Skip to Content

Why Do I Get A Shock From My Light Switch

Why Do I Get A Shock From My Light Switch

Why do I get a shock from my light switch? We get that question a lot and there is more to it than you think.

You are getting a shock from your light switch for two possible reasons. One it’s a static shock from sock feet on carpet and you have nothing to worry about. Two you have a grounded neutral in your electrical system and that is more serious.

So Why Do I Get A Shock From My Light Switch?

OK so your touch your light switch to turn it on and you get a small jolt.

It scares you more than anything but you’re not sure what to do about it.

One of the first things it could be as static electricity. Static electricity can be sneaky.

You are most likely have static electricity if humidity is low in the year and the conditions are warm and dry.

This most likely happens in the winter time. Especially if you have an electric heat source that dries your home out quite well.

If you have sock feet or carpet and you were walking across the carpet you will build up enough charge.

That is when you touch the light switch or anything else that you will see a small spark and a quick little zap.

This is nothing to be alarmed about.

It is just a little bit scary because it’s a light switch and you automatically assume it is electricity from the light switch itself which it is truly not.

Why Do I Get A Shock From The Light Switch Plate Screws?

The other major source while you may be getting an electric shock from your light switch or screw plate is a little more serious.

This is a condition known as a phantom shock which is what we call it.

If you’re walking by to turn the switch on and you rub your hand on the metal part of the screw.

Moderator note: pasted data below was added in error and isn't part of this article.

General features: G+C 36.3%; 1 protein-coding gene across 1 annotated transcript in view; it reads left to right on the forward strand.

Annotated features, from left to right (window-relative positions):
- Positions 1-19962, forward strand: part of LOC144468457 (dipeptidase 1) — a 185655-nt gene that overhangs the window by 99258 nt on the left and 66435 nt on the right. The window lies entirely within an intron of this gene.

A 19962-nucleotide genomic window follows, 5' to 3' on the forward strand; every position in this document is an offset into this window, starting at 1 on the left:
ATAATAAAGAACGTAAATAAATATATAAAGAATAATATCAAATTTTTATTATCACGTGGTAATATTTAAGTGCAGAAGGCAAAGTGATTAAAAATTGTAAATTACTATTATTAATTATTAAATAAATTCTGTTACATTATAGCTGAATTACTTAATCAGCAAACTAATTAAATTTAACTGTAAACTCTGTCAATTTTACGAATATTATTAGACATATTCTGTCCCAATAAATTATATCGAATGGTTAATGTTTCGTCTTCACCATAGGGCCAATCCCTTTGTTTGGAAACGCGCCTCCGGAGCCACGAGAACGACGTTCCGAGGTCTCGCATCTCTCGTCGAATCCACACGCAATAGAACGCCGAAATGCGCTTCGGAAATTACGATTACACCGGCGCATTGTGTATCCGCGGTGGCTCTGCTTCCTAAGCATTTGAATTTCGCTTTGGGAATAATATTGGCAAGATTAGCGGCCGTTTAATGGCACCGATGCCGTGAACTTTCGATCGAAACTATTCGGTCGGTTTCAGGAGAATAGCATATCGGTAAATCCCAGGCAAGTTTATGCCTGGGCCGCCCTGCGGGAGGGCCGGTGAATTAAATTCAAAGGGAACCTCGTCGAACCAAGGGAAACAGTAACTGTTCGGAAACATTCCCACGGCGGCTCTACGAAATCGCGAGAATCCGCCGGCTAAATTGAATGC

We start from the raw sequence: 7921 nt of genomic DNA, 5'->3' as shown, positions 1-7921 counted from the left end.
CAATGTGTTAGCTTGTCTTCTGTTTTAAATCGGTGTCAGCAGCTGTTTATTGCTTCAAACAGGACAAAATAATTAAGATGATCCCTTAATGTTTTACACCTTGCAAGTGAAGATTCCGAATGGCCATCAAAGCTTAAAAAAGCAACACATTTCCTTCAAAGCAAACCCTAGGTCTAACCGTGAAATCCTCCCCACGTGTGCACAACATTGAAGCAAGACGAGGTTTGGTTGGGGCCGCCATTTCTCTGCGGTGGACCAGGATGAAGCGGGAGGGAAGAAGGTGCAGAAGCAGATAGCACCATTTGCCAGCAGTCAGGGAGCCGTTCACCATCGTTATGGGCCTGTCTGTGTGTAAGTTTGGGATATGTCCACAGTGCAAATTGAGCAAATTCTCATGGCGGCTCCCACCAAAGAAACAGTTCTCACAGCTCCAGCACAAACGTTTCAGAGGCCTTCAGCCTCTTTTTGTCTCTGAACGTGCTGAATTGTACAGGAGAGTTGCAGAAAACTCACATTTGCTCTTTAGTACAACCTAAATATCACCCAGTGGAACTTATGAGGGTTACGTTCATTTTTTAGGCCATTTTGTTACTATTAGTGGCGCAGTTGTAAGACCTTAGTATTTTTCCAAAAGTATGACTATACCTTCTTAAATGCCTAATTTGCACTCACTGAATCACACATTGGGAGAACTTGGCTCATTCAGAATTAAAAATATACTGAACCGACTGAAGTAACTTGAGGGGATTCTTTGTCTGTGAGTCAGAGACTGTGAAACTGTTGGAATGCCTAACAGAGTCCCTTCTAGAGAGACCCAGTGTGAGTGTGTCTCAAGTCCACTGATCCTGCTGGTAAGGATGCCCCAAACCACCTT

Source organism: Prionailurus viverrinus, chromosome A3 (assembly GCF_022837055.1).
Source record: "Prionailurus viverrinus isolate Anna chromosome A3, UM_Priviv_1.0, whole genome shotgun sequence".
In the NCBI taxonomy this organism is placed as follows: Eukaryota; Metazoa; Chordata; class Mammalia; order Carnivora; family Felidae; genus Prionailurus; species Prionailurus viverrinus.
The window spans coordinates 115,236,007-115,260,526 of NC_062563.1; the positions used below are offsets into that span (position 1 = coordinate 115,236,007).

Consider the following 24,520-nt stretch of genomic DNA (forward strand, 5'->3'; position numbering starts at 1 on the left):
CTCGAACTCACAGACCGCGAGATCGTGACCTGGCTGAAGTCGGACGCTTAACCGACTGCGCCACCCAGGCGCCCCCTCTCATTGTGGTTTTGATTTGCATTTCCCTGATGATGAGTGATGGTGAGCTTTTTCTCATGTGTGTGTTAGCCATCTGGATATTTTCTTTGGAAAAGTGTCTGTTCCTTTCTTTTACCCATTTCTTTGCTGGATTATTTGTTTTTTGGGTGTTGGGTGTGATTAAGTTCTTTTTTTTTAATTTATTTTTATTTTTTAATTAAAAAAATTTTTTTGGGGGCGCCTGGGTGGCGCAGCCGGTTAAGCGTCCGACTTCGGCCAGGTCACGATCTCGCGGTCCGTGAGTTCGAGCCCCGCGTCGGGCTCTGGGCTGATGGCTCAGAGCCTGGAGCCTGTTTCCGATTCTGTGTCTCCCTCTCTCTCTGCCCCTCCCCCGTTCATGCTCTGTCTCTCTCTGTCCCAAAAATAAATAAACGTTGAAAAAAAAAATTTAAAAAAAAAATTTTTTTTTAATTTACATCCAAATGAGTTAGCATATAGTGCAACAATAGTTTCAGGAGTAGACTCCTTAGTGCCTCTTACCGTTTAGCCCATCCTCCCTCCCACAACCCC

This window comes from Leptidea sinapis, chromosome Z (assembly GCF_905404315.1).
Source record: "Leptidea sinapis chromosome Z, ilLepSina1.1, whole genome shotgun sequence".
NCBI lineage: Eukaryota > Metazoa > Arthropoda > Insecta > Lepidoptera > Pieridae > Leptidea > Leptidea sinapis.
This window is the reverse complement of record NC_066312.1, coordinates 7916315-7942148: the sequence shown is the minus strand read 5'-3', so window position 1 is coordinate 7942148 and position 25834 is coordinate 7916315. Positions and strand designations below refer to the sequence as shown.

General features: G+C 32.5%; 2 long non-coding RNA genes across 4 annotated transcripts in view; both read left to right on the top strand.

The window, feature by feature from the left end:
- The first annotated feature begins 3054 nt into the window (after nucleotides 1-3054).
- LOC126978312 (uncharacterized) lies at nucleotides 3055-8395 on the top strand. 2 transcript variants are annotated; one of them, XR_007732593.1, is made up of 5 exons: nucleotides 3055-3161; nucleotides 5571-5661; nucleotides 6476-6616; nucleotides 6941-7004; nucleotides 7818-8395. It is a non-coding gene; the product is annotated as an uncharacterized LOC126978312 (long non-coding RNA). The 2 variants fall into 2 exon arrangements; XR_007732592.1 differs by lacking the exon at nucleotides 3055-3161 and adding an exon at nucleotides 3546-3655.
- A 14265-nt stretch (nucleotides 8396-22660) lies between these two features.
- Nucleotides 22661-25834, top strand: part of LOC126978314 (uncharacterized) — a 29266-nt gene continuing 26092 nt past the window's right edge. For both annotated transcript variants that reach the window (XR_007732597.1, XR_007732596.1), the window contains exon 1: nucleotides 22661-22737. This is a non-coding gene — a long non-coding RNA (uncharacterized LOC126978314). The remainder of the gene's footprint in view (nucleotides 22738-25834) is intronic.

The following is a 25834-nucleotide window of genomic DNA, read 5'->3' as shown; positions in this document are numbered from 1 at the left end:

You make good enough contact to ground through your feet you will get a tingle in your hand.

You’re getting this tingle in your hand because you have an issue with your electrical system.

At this point if it happens repeatedly and you will need to contact your local electrician to investigate further.

This means that you have a bonded neutral somewhere that is grounded out in the house.

This could mean that your water system is not correctly grounded.

Or there is a ground to the internal circuit conductors of the lighting circuit.

The worst part is it may not be the lighting circuit itself it could be the whole electrical system, so I could take the electrician a while to find it.

This issue must be corrected it is as it is could be potentially dangerous or even cause a fire.

Can You get A Shock From A Plastic Light Switch?

As mentioned above this is serious.

Most newer light switches are plastic, however behind the light switch the frame is metal.

This metal frame connects to your homes grounding system.

It also connects to the ground plate screws on the switch plate.

This is where you would get the shock from when you were turning light switch on or off.

The bonding issue that is related to this could be something as little as the light fixture itself shorting out.

It could be more serious which is why we strongly recommend having an electrician look at it.